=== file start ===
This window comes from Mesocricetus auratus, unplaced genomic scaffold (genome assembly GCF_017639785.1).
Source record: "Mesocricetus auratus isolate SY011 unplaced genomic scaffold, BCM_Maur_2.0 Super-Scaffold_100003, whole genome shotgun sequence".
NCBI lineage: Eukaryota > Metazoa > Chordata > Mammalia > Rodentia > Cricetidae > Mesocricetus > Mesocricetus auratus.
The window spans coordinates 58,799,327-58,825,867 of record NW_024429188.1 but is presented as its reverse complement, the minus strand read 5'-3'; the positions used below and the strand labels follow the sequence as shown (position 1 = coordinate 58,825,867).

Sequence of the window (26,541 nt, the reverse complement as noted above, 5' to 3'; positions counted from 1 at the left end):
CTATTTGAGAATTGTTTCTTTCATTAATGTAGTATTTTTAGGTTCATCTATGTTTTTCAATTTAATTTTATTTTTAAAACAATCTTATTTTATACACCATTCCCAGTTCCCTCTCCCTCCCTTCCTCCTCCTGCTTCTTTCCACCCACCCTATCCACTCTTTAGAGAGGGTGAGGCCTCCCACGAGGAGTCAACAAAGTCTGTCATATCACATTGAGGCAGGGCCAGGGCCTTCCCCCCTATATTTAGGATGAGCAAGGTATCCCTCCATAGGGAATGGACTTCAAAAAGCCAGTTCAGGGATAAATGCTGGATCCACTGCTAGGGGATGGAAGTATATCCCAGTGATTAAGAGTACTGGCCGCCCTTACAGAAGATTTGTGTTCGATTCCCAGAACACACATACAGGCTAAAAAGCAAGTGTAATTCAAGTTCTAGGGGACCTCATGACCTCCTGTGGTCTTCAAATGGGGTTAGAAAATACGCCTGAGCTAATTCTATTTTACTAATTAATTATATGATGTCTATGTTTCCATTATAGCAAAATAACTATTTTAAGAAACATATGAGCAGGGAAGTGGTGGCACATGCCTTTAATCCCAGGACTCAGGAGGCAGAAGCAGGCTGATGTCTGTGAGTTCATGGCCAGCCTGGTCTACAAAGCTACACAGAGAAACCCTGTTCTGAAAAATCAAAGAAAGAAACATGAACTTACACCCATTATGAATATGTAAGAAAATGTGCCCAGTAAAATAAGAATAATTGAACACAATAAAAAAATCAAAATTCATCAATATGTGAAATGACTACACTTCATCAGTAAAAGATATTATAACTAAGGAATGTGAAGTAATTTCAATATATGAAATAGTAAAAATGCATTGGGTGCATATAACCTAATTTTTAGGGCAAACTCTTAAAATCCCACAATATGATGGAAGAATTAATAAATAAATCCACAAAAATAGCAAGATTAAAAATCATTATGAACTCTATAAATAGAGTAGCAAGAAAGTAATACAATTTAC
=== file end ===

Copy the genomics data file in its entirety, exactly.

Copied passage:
This window comes from Mesocricetus auratus, unplaced genomic scaffold (genome assembly GCF_017639785.1).
Source record: "Mesocricetus auratus isolate SY011 unplaced genomic scaffold, BCM_Maur_2.0 Super-Scaffold_100003, whole genome shotgun sequence".
NCBI lineage: Eukaryota > Metazoa > Chordata > Mammalia > Rodentia > Cricetidae > Mesocricetus > Mesocricetus auratus.
The window spans coordinates 58,799,327-58,825,867 of record NW_024429188.1 but is presented as its reverse complement, the minus strand read 5'-3'; the positions used below and the strand labels follow the sequence as shown (position 1 = coordinate 58,825,867).

Sequence of the window (26,541 nt, the reverse complement as noted above, 5' to 3'; positions counted from 1 at the left end):
CTATTTGAGAATTGTTTCTTTCATTAATGTAGTATTTTTAGGTTCATCTATGTTTTTCAATTTAATTTTATTTTTAAAACAATCTTATTTTATACACCATTCCCAGTTCCCTCTCCCTCCCTTCCTCCTCCTGCTTCTTTCCACCCACCCTATCCACTCTTTAGAGAGGGTGAGGCCTCCCACGAGGAGTCAACAAAGTCTGTCATATCACATTGAGGCAGGGCCAGGGCCTTCCCCCCTATATTTAGGATGAGCAAGGTATCCCTCCATAGGGAATGGACTTCAAAAAGCCAGTTCAGGGATAAATGCTGGATCCACTGCTAGGGGATGGAAGTATATCCCAGTGATTAAGAGTACTGGCCGCCCTTACAGAAGATTTGTGTTCGATTCCCAGAACACACATACAGGCTAAAAAGCAAGTGTAATTCAAGTTCTAGGGGACCTCATGACCTCCTGTGGTCTTCAAATGGGGTTAGAAAATACGCCTGAGCTAATTCTATTTTACTAATTAATTATATGATGTCTATGTTTCCATTATAGCAAAATAACTATTTTAAGAAACATATGAGCAGGGAAGTGGTGGCACATGCCTTTAATCCCAGGACTCAGGAGGCAGAAGCAGGCTGATGTCTGTGAGTTCATGGCCAGCCTGGTCTACAAAGCTACACAGAGAAACCCTGTTCTGAAAAATCAAAGAAAGAAACATGAACTTACACCCATTATGAATATGTAAGAAAATGTGCCCAGTAAAATAAGAATAATTGAACACAATAAAAAAATCAAAATTCATCAATATGTGAAATGACTACACTTCATCAGTAAAAGATATTATAACTAAGGAATGTGAAGTAATTTCAATATATGAAATAGTAAAAATGCATTGGGTGCATATAACCTAATTTTTAGGGCAAACTCTTAAAATCCCACAATATGATGGAAGAATTAATAAATAAATCCACAAAAATAGCAAGATTAAAAATCATTATGAACTCTATAAATAGAGTAGCAAGAAAGTAATACAATTTAC